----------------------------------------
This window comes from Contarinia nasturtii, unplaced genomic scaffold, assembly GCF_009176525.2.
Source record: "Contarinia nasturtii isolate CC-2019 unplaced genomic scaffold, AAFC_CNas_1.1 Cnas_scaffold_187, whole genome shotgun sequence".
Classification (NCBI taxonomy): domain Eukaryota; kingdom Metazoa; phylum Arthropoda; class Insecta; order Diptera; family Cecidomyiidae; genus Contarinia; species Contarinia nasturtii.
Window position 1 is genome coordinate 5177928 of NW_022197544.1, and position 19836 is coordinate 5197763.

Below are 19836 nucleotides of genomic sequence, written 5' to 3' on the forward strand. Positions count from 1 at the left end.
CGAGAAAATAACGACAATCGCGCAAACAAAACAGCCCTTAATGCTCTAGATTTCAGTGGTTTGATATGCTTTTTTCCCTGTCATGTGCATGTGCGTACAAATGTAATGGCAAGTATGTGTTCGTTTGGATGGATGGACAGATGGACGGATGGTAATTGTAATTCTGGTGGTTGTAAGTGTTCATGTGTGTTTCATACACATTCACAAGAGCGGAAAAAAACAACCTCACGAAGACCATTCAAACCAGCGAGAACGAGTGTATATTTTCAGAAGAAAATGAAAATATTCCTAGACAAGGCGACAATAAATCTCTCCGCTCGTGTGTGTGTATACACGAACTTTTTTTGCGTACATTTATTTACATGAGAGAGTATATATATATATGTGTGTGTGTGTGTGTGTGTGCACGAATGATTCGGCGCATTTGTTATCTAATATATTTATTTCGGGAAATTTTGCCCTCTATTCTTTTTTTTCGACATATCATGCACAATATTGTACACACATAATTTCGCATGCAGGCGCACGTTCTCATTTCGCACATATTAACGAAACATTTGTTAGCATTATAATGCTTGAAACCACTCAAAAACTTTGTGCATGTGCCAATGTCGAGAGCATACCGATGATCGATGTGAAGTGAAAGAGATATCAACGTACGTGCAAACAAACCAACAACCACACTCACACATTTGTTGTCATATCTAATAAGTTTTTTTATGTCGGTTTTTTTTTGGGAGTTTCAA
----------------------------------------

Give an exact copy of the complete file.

This window comes from Contarinia nasturtii, unplaced genomic scaffold, assembly GCF_009176525.2.
Source record: "Contarinia nasturtii isolate CC-2019 unplaced genomic scaffold, AAFC_CNas_1.1 Cnas_scaffold_187, whole genome shotgun sequence".
Classification (NCBI taxonomy): domain Eukaryota; kingdom Metazoa; phylum Arthropoda; class Insecta; order Diptera; family Cecidomyiidae; genus Contarinia; species Contarinia nasturtii.
Window position 1 is genome coordinate 5177928 of NW_022197544.1, and position 19836 is coordinate 5197763.

Below are 19836 nucleotides of genomic sequence, written 5' to 3' on the forward strand. Positions count from 1 at the left end.
CGAGAAAATAACGACAATCGCGCAAACAAAACAGCCCTTAATGCTCTAGATTTCAGTGGTTTGATATGCTTTTTTCCCTGTCATGTGCATGTGCGTACAAATGTAATGGCAAGTATGTGTTCGTTTGGATGGATGGACAGATGGACGGATGGTAATTGTAATTCTGGTGGTTGTAAGTGTTCATGTGTGTTTCATACACATTCACAAGAGCGGAAAAAAACAACCTCACGAAGACCATTCAAACCAGCGAGAACGAGTGTATATTTTCAGAAGAAAATGAAAATATTCCTAGACAAGGCGACAATAAATCTCTCCGCTCGTGTGTGTGTATACACGAACTTTTTTTGCGTACATTTATTTACATGAGAGAGTATATATATATATGTGTGTGTGTGTGTGTGTGTGCACGAATGATTCGGCGCATTTGTTATCTAATATATTTATTTCGGGAAATTTTGCCCTCTATTCTTTTTTTTCGACATATCATGCACAATATTGTACACACATAATTTCGCATGCAGGCGCACGTTCTCATTTCGCACATATTAACGAAACATTTGTTAGCATTATAATGCTTGAAACCACTCAAAAACTTTGTGCATGTGCCAATGTCGAGAGCATACCGATGATCGATGTGAAGTGAAAGAGATATCAACGTACGTGCAAACAAACCAACAACCACACTCACACATTTGTTGTCATATCTAATAAGTTTTTTTATGTCGGTTTTTTTTTGGGAGTTTCAA